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Going no pellets / herb blends?


kristy
 

Hello, everyone!

We had some yummy upset (maybe stasis, we stopped eating yesterday) and as a result of our vet visit (xrays, teeth trimming for small points, bladder sludge), have been told to go zero pellets. (Eep!)

I can still give them as occasional treats, but they were getting 1/8 cup / day of the oxbow and a tablespoon of supreme selective.

The vet tech I spoke with in the parking lot recommended that I give them dried herb blends - she recommended the well-kept rabbit and small pet select. She also said that I could dehydrate my own herbs for them.

Does anyone give their bunnies dried herb blends? I know they need the fresh greens as well. (They are currently getting a mix of mint, basil, green leaf lettuce and romaine for those.)

Do you have any recommendations?

She also suggested juicing a pineapple weekly for them, and giving them 1-3 tablespoons each of fresh pineapple juice to help with the bladder sludge.

Thanks!
Kristy
Hamilton, Mushroom, & Piper


kristy
 

And, of course - this should have read “tummy upset”. :)

Kristy

On Sep 16, 2020, at 10:11 AM, kristy via groups.io <needlegrrl=gmail.com@groups.io> wrote:

Hello, everyone!

We had some yummy upset (maybe stasis, we stopped eating yesterday) and as a result of our vet visit (xrays, teeth trimming for small points, bladder sludge), have been told to go zero pellets. (Eep!)

I can still give them as occasional treats, but they were getting 1/8 cup / day of the oxbow and a tablespoon of supreme selective.

The vet tech I spoke with in the parking lot recommended that I give them dried herb blends - she recommended the well-kept rabbit and small pet select. She also said that I could dehydrate my own herbs for them.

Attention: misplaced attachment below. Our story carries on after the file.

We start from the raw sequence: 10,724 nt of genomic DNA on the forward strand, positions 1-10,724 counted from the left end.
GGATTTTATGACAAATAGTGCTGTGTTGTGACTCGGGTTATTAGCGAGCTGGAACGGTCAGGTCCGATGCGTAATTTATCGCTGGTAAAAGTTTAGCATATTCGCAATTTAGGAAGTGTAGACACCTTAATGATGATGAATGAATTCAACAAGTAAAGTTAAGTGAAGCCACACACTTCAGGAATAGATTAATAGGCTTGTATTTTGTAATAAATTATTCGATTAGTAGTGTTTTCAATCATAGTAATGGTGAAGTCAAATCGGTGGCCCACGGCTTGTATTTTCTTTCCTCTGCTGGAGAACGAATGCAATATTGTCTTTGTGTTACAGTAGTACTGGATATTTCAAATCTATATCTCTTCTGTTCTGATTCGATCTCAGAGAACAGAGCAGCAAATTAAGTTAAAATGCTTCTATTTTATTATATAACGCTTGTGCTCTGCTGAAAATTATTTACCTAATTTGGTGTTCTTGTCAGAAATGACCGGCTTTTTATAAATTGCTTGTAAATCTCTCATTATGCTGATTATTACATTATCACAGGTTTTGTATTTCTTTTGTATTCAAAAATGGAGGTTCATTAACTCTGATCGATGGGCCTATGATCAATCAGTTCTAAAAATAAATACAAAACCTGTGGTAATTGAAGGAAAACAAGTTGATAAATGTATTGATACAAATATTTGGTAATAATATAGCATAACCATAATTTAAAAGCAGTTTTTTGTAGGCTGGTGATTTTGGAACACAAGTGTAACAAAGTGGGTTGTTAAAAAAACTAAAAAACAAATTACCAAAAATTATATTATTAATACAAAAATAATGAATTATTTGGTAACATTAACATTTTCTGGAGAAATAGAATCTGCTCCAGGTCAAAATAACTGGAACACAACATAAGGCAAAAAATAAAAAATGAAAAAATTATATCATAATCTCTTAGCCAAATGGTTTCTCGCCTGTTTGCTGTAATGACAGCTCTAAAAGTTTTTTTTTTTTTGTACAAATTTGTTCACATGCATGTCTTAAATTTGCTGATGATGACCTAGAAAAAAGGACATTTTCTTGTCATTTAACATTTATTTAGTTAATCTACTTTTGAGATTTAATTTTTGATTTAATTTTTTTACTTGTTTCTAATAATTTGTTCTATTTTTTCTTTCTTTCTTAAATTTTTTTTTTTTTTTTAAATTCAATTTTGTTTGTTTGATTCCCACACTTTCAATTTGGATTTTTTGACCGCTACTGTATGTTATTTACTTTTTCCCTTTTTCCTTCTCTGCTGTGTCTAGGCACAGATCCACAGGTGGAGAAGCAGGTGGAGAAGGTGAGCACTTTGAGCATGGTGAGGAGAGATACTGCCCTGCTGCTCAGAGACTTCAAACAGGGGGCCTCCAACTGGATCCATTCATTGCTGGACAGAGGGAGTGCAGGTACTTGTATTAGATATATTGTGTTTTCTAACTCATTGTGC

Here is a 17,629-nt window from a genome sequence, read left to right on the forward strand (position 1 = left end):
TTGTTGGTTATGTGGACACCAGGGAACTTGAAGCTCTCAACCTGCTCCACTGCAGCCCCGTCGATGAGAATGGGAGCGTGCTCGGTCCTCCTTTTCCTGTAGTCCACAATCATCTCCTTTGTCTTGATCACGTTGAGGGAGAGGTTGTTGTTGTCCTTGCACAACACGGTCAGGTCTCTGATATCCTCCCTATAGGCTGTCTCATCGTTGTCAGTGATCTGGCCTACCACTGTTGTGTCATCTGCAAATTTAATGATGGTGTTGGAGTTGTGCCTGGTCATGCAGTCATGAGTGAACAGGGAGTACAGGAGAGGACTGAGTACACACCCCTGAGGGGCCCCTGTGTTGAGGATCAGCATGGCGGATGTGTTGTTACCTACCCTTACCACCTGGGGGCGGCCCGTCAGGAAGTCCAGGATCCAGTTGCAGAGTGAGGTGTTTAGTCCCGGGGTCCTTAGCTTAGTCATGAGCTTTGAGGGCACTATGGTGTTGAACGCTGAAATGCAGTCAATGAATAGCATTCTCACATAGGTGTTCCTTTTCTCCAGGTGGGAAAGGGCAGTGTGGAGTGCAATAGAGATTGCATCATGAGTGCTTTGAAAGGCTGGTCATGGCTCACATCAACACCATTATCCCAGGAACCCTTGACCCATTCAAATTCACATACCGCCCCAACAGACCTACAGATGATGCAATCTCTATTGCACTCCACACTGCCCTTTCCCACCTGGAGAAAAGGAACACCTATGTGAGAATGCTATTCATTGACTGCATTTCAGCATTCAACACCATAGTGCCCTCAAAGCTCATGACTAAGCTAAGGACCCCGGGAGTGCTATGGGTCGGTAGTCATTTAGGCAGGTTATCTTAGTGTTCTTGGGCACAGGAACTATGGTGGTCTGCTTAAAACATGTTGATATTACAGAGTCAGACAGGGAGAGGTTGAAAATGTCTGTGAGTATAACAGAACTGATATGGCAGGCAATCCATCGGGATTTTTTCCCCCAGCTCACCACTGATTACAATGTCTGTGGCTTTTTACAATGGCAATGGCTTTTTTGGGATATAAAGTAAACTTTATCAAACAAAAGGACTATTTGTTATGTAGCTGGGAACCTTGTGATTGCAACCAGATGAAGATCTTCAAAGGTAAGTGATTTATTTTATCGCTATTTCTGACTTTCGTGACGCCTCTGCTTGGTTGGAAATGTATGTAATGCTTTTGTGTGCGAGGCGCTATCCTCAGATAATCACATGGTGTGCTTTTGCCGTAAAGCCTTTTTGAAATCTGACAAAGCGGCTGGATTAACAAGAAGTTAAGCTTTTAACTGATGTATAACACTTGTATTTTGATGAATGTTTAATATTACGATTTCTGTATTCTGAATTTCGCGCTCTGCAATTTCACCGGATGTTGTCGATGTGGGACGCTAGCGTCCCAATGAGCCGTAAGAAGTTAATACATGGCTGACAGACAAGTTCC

Does anyone give their bunnies dried herb blends? I know they need the fresh greens as well. (They are currently getting a mix of mint, basil, green leaf lettuce and romaine for those.)

Do you have any recommendations?

She also suggested juicing a pineapple weekly for them, and giving them 1-3 tablespoons each of fresh pineapple juice to help with the bladder sludge.

Thanks!
Kristy
Hamilton, Mushroom, & Piper



Meg Brown
 

Hi Kristy,
I have given my bunnies a variety of dried herbs. For the sake of convenience, I often order from Bunny Bunch Boutique which has a wide selection of safe herbs and flowers.

Personally, I have never felt comfortable with a no-pellet diet. I feel that bunnies need a limited amount of a good quality, high-fiber pellet, (along with fresh greens and grass hay), for proper nutrition.
That is my opinion.

I hope that you’re bunny feels back to normal and that Hamilton, Mushroom, and Pepper enjoy their herbs.
Sincerely,
Meg and the bunnies of Buster’s Bunny Barn

On Sep 16, 2020, at 10:35 AM, kristy <needlegrrl@...> wrote:

And, of course - this should have read “tummy upset”. :)

Kristy

On Sep 16, 2020, at 10:11 AM, kristy via groups.io <needlegrrl=gmail.com@groups.io> wrote:

Hello, everyone!

We had some yummy upset (maybe stasis, we stopped eating yesterday) and as a result of our vet visit (xrays, teeth trimming for small points, bladder sludge), have been told to go zero pellets. (Eep!)

I can still give them as occasional treats, but they were getting 1/8 cup / day of the oxbow and a tablespoon of supreme selective.

The vet tech I spoke with in the parking lot recommended that I give them dried herb blends - she recommended the well-kept rabbit and small pet select. She also said that I could dehydrate my own herbs for them.

Does anyone give their bunnies dried herb blends? I know they need the fresh greens as well. (They are currently getting a mix of mint, basil, green leaf lettuce and romaine for those.)

Do you have any recommendations?

She also suggested juicing a pineapple weekly for them, and giving them 1-3 tablespoons each of fresh pineapple juice to help with the bladder sludge.

Thanks!
Kristy
Hamilton, Mushroom, & Piper




Meg Brown
 

Oops sorry Kristy and Piper
“Piper”!

Great names🐰🐰🐰

On Sep 16, 2020, at 11:46 AM, Meg Brown <@MegCowboy> wrote:

Hi Kristy,